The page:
As the summer holiday season arrives, I am reminded that once upon a time the average vacation suitcase would be weighted down with a number of books destined for holiday reading while relaxing on the beach or by the pool. However, such habits have been changing as technology has increasingly become our go to source of entertainment.
While it seems as if getting lost in a gripping page-turner is losing its appeal – a pre-covid study estimated that nearly half of UK adults aren’t reading books anymore – that’s not the end of the story. The form may change, but storytelling will survive because telling stories is an innate part of human existence. Never underestimate the power of stories and their ability to connect with an audience; stories connect people with experiences and gives meaning and context to our lives.
Do you harness the power of storytelling when communicating? If you don’t, you really should as stories are a communicators best friend. Too many times I hear people say ‘but I don’t have any good stories to tell’. Well here are my top 5 storytelling themes to pack into that suitcase for mulling over by the pool this holiday!
Mistakes and Failures
While those who shout loudest roll out their wins and successes, the better way to score empathy points with a crowd is to focus on mistakes and failures. Why? Because success is rarely built without having gone through failure and, ‘successful’ or not, there’s not one person that hasn’t experienced failure or is personally challenged by the fear of it. From Robert the Bruce’s supposed encounter with a spider (popularised by the line “if at first you don’t succeed, try, try again”) to Thomas Eddison’s much repeated quote “I have not failed. I’ve just found ten thousand ways that won’t work”, such examples of overcoming failure are universally inspiring. Even the Wolf of Wall Street suggests that “Failure is your friend.”
It is astounding that the stories written by a slave in the 5th century BC can still be a touchstone for people in the 21st century AD, but Aesop’s Fables – in all their original and spin off forms – still hit the sweet spot. Their power is in the delivery of universal truths through the form of simple stories. People like authenticity and warm to those who are genuine. Standing up before a room of people and revealing how you learnt a lesson as a consequence of something you went through is, if told with sincerity, always well received.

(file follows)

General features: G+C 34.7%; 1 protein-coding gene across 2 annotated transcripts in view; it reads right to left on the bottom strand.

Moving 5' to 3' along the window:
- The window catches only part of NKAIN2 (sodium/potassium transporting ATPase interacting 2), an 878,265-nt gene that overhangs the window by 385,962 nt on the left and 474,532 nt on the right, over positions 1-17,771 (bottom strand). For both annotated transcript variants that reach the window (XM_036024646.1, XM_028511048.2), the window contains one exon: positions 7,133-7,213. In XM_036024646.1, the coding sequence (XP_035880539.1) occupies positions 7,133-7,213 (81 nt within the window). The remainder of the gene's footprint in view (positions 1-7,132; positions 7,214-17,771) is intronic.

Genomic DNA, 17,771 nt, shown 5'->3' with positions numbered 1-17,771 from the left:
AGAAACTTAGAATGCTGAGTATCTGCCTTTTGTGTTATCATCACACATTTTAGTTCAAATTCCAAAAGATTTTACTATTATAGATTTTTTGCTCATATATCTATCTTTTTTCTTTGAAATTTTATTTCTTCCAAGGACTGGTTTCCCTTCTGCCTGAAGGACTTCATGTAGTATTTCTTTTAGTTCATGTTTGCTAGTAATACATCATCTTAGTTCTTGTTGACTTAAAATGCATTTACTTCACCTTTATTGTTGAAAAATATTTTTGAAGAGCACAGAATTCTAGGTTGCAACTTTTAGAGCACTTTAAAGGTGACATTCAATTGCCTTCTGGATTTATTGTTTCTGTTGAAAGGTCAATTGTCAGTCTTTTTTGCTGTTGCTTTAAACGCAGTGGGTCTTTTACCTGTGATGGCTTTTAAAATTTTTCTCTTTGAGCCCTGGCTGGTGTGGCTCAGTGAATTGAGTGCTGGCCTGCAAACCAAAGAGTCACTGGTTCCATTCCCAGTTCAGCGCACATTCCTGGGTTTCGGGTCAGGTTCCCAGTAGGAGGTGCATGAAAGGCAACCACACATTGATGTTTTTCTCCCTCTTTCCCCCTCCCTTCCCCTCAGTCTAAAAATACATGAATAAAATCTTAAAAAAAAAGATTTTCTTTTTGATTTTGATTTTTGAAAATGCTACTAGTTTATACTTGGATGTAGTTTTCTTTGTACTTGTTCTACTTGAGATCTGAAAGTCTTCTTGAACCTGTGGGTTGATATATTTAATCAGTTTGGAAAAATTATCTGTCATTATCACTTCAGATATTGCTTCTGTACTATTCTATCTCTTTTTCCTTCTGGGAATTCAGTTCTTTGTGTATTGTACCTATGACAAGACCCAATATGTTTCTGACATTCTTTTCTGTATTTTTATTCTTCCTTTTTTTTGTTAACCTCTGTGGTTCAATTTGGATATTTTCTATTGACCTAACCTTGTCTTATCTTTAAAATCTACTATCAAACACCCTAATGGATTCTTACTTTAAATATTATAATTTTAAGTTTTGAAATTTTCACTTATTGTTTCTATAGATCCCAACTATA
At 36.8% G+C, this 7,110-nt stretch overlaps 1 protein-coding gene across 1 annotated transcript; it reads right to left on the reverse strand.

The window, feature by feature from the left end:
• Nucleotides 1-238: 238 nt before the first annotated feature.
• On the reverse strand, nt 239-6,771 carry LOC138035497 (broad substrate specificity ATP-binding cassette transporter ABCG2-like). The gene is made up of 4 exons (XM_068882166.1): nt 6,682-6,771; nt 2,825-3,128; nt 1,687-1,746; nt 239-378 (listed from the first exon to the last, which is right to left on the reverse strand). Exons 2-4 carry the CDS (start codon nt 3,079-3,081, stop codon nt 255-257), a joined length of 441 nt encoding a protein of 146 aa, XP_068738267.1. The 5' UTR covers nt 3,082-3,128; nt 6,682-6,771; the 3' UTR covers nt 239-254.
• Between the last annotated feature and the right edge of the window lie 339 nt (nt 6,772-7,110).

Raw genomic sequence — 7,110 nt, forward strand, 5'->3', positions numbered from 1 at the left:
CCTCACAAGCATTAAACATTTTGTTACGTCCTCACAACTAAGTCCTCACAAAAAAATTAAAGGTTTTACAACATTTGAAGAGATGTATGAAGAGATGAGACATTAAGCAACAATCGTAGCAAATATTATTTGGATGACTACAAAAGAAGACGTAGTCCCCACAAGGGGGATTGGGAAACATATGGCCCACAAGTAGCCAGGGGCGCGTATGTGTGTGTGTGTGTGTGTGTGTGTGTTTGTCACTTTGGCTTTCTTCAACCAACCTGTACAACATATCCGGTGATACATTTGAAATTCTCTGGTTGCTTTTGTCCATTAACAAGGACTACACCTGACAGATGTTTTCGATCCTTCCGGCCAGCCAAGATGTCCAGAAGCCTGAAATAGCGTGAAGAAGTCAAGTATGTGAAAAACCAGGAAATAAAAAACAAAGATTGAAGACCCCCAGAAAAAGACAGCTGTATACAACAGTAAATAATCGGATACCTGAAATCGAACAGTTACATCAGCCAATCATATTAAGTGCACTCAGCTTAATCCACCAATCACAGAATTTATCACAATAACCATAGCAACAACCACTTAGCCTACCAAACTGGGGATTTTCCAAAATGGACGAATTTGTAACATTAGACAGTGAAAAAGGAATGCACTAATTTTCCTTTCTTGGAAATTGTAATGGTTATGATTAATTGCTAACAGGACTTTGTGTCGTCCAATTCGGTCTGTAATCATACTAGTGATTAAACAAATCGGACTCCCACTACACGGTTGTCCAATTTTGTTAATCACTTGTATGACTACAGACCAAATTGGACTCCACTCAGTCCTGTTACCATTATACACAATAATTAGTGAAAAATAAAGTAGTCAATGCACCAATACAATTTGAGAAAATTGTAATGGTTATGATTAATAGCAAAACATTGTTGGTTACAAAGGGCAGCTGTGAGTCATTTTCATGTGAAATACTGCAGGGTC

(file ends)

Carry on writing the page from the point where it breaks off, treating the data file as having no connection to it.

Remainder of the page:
In the same way that the majority of people can relate to mistakes and failures, the tale about unexpected opportunity is also guaranteed to have ears pricking up. As we get older, we are more aware that life is random and, just when you think your are stuck in a rut, an unexpected opportunity will often come along to take us on a new and exciting – if sometimes slightly scary – path.
Risk and Reward
Risk and reward are key elements in the world of business. Churchill famously once said, “Great success always comes at the risk of enormous failure” and history is filled with tales of victories snatched from the jaws of defeat. If that sounds too much like sabre rattling then you can find inspiration from business (a memoir like Shoe Dog) or indeed the movies. When Alfred Hitchcock wanted to film Psycho, movie bosses were so unimpressed they refused to pay his director’s fee of $250,000 and offered him a split of profits instead. He took the risk and his final take away was $15 million – worth a staggering $120 million in today’s money!
Obstacles and Challenges
Basically the plotline to practically every successful movie you have ever seen. We watch (and enjoy) these stories because we all face obstacles and challenges in our personal and professional lives. Embracing challenges and overcoming obstacles is more often than not a very personal experience and that is why the popularity of this storytelling theme endures.
Don’t think too hard about telling the perfect story. So long as your theme is accessible to your audience and your story is delivered with sincerity, you will gain their attention. My final piece of advice is to use broad strokes – nobody wants to hear the finer details unless they are relevant – and don’t be afraid to lend a little artistic licence if it makes the story flow better!